QotW (#72): 08 April 2019

subtitled: ‘Sir’s rule number 1‘ …

nightwatchman

‘Who’s there?’

‘Nay, answer me.  Stand and unfold yourself.’ [a]

Bernardo and Francisco have a point.  The entire path of the scene is determined by who is on stage.  Think of the ways the conversation could go if instead of Bernardo, another unknown Dane approaches Francisco’s guard-post, or one of Fortinbras’ troops.

From Hamlet to real life, and the idea of decorum – behaving or speaking appropriately to the circumstances and audience.

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Forensic Friday 013

The Merchant of Venice, Act III, scene i

merchant-of-venice-9

Unlucky for some?

Life’s pretty poor for Shylock as is, but his world falls apart when his flighty daughter elopes with a ne’er-do-well Christian lad, taking his fortune to boot.  Famously, Act III scene i sees the dam of his frustration and resentment overwhelmed, leaving him only the potential satisfaction of revenge against his mortal enemy, Antonio.

But why is Shylock’s speech so memorably powerful?

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KISSing Macbeth

lego witches
image: Klyph Ra’h Ben Sun

Can you do anything to help Brian?  He’s got a Macbeth exam coming up,‘ said my Dearest Partner of Greatness.

Brian is not his real name.  He’s a nephew.  Being a typically feckless Y10 lad, none of us have any idea whether he has read the play, or seen it, or what type of test / exam he has coming up, or when it might be.  We doubt Brian knows himself.

So what’s to do, for someone with a target of 4 (for overseas visitors, the highest target at GCSE is 9, and 4 tends to be the grade employers ask for as a minimum) and a complete disinterest in English?

Time to work my magic, and on my birthday, too!  Time, in fact, for a mindmap – it’s almost a present being asked to do one, because I LOVE a nice mindmap.

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Pass the Popcorn (AO5 at KS5)

RIII AO5
You think this looks mad NOW? Wait until it’s finished …

Welcome to my next stupidly ambitious project …

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QotW (#71): 11 March 2019

Antony Sher as Richard, RSC, 1984
the ‘bottled spider’

It’s nearly a year (where has the time gone?) since I last picked up a book and decided I’d love to get down the pub for a session with the author (and bear in mind I’m still not drinking: day 70 today).  Imagine me, Anthony Sher and Michael Bogadanov setting the Shakespearean world to rights over a few scoops …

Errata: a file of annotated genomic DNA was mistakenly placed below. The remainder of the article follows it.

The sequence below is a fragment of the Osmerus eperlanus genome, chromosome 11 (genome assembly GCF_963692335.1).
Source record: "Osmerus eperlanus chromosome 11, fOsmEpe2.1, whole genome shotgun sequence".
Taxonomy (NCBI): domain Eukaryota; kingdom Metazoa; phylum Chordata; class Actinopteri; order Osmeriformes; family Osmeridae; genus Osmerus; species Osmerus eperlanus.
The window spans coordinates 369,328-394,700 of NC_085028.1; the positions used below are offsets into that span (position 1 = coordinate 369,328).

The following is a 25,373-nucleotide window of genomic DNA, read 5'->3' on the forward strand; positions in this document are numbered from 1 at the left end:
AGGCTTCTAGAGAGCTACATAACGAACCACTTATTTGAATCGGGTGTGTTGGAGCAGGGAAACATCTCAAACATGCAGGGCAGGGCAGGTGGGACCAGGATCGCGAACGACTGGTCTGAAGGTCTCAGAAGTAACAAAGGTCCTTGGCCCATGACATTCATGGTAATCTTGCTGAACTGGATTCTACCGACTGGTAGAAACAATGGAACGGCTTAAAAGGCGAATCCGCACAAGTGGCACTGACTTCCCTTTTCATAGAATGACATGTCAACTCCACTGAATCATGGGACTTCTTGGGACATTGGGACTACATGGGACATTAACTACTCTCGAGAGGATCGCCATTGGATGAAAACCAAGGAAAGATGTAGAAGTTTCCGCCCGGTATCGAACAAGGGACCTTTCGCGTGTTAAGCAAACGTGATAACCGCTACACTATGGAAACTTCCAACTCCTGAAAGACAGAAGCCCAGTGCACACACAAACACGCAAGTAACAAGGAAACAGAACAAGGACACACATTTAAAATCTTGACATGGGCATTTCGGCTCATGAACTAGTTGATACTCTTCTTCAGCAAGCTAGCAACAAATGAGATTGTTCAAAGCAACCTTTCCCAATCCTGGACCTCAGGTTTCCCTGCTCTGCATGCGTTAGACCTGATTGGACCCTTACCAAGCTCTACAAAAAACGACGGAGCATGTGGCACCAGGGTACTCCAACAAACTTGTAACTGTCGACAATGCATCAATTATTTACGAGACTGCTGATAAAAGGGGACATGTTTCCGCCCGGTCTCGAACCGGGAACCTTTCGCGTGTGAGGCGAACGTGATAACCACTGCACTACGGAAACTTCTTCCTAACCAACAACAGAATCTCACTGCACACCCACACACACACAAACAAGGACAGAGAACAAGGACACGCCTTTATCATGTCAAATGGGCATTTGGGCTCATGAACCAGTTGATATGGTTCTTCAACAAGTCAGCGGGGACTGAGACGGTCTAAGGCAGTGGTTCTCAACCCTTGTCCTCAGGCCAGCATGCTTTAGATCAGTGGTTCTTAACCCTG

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Edward II: there may be spoilers ahead!

edward-ii-graph.png
X-axis, scene number; Y-axis, number of lines; icon, major events

A Level pre-Easter mock assessments next week, and it struck me that amongst all the resources I had curated or created for my students, we didn’t have a decent synopsis of Edward II, for those who can never quite remember the story, or what happens when.

I had a train journey in front of me.  What else could/would I do?

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Forensic Friday 012: Richard III, I,iii

Margaret-of-Anjou-463969669x-58b74be75f9b588080559d02
SEEMS like a nice girl …

And we’re back with Forensic Fridays

Partly because I’m teaching Richard III to a new A Level class, partly because my exam class will benefit, should they ever visit (you know who you are), and partly because yes, they are fun.

You can see the full rules here, but if you’ve been before, the task is to write a prize-winning forensic analysis of a very short extract in just 250 words, working to OCR’s mark-scheme in order to provide some models for my students.

In this passage, I returned to the dramatic moment when deposed Queen Margaret of Anjou, devastated by the killings of her son and then her husband (within 17 days, historically), calls down the heavens to curse Richard, Duke of Gloucester, who in the Henry VI cycle did what had to be done.  It’s a very tense moment …

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